After exhausting Soto's administrative remedies for getting the feathers back, the men sued, joined by Soto's church, several co-religionists and other native groups. A federal district court granted summary judgment to the federal government, rejecting the plaintiffs' First Amendment and RFRA claims.

In August, the 5th Circuit said the federal government provided insufficient evidence that its current restrictions on eagle feathers were the least restrictive way to meet its goals. The government relied on arguments that other courts had accepted, but the 5th said those cases were decided before Hobby Lobby "clarified how heavy the burden is on the [Interior] Department." The government did not petition for an en banc hearing or Supreme Court review, so the case will go back to the South Texas district court.

Robert Clinton, who teaches American Indian law at Arizona State University, says McAllen is important—not only because it was favorable to Indian religious rights but also because it raises the topic of Indians who are not part of federally recognized tribes. Census data (drawn from self-identification) suggest this includes more than half of the American Indian population.

This matters because the eagle protection act creates an exemption for "the religious purposes of Indian tribes." The implementing regulations are what narrowed eligibility to federally recognized tribes. In court, the government argued that this helps FWS agents determine who is permitted to own feathers.

But the limitation creates problems for practitioners who, like Soto, belong to unrecognized tribes. It also creates problems for the growing number of children from intertribal marriages, who often can't meet tribal "blood quantum" requirements to join a recognized tribe, Clinton says, "though they're clearly Indians and participate in the religious ceremonies."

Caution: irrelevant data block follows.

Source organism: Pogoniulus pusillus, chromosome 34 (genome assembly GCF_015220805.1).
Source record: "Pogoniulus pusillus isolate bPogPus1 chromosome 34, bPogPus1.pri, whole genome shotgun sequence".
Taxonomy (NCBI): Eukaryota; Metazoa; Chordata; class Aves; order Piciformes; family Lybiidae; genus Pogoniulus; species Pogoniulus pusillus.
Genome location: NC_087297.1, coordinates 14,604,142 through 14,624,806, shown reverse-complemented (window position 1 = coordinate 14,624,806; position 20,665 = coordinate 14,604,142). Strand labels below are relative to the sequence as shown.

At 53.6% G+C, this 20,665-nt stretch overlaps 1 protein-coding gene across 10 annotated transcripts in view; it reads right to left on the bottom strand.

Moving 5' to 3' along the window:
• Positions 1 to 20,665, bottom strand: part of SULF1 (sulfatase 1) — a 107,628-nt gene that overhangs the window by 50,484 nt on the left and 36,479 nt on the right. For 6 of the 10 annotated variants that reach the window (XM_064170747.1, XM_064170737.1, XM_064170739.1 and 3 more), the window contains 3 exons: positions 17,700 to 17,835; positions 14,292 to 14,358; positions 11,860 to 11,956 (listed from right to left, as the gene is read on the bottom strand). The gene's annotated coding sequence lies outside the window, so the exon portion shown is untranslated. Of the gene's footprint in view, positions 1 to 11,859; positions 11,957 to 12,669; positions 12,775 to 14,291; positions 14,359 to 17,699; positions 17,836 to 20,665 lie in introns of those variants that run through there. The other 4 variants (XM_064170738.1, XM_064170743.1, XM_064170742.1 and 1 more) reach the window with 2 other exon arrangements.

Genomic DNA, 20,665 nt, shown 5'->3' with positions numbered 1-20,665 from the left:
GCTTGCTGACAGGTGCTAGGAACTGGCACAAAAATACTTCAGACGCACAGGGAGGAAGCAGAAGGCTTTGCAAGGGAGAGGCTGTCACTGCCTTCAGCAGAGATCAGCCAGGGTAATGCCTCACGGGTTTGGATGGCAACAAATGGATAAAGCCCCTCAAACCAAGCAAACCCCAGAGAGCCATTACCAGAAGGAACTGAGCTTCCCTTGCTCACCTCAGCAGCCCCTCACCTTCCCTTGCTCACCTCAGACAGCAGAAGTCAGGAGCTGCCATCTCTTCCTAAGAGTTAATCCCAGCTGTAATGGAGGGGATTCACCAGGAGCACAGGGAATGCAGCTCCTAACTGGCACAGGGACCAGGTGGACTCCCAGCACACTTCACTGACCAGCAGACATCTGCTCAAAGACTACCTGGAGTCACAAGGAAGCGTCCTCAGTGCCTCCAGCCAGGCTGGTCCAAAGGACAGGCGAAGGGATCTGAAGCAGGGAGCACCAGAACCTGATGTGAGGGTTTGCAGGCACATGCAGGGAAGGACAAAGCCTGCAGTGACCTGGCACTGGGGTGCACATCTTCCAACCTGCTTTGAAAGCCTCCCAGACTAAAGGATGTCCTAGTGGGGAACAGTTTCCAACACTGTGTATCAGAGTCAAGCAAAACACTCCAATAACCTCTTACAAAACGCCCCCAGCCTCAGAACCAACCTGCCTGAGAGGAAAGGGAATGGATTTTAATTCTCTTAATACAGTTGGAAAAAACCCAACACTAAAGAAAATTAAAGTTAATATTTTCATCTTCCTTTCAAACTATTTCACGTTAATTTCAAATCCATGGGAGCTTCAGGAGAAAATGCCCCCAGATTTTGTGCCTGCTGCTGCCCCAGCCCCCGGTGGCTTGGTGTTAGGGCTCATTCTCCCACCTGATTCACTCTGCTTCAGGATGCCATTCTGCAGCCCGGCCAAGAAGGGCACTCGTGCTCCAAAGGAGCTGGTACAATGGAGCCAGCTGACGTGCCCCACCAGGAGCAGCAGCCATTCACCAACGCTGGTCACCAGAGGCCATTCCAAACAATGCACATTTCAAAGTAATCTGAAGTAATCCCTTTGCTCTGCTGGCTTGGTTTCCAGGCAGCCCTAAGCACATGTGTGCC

Luke Goodrich, deputy general counsel to the Becket Fund for Religious Liberty, believes there's a "very serious constitutional issue" in this disparity. The fund plans to help defend McAllen.

"There's a lot of dispute about what the establishment clause means these days, but one thing it clearly means is that the government doesn't get to give licenses to the Episcopal Church to preach but not to the Baptist Church," Goodrich says. "That's basically what's happening here."

Though the fund also handled Hobby Lobby, Goodrich doesn't believe that case was the key in McAllen. He notes that the 5th Circuit made favorable RFRA rulings before Hobby Lobby on issues such as animal sacrifices in Santeria and Sikhs carrying knives to work.

Similarly, Goodrich believes the existence of secular exceptions to the acts covering eagles and birds—for scientists, power plants and farmers—could be fatal to the government in McAllen. Indeed, the Interior Department recently allowed wind farms to obtain 30-year permits to kill eagles accidentally.


Though the 5th Circuit expressly didn't reach the issue of killing eagles, Clinton feels McAllen could help tribes obtain permits to "take" eagles for religious purposes. Though the law allows such permits, the federal government has granted very few. A pending lawsuit in Wyoming charges that the government is illegally denying such a permit to the Northern Arapaho tribe. The tribe argued in late August that McAllen sets standards too high for the government to overcome.

Court records say the Northern Arapaho prefer not to use the repository because they need a "clean" eagle. This echoes long-standing complaints about the repository. The 5th Circuit drew attention to some of them in dismissing an argument that expanding eligibility would worsen wait times.

"The department cannot infringe on Soto's rights by creating and maintaining an inefficient system and then blaming those inefficiencies for its inability to accommodate Soto," the court wrote.

This article originally appeared in the January 2015 issue of the ABA Journal with this headline: "Fuss and Feathers: American Indians challenging eagle feather rules get a boost from Hobby Lobby."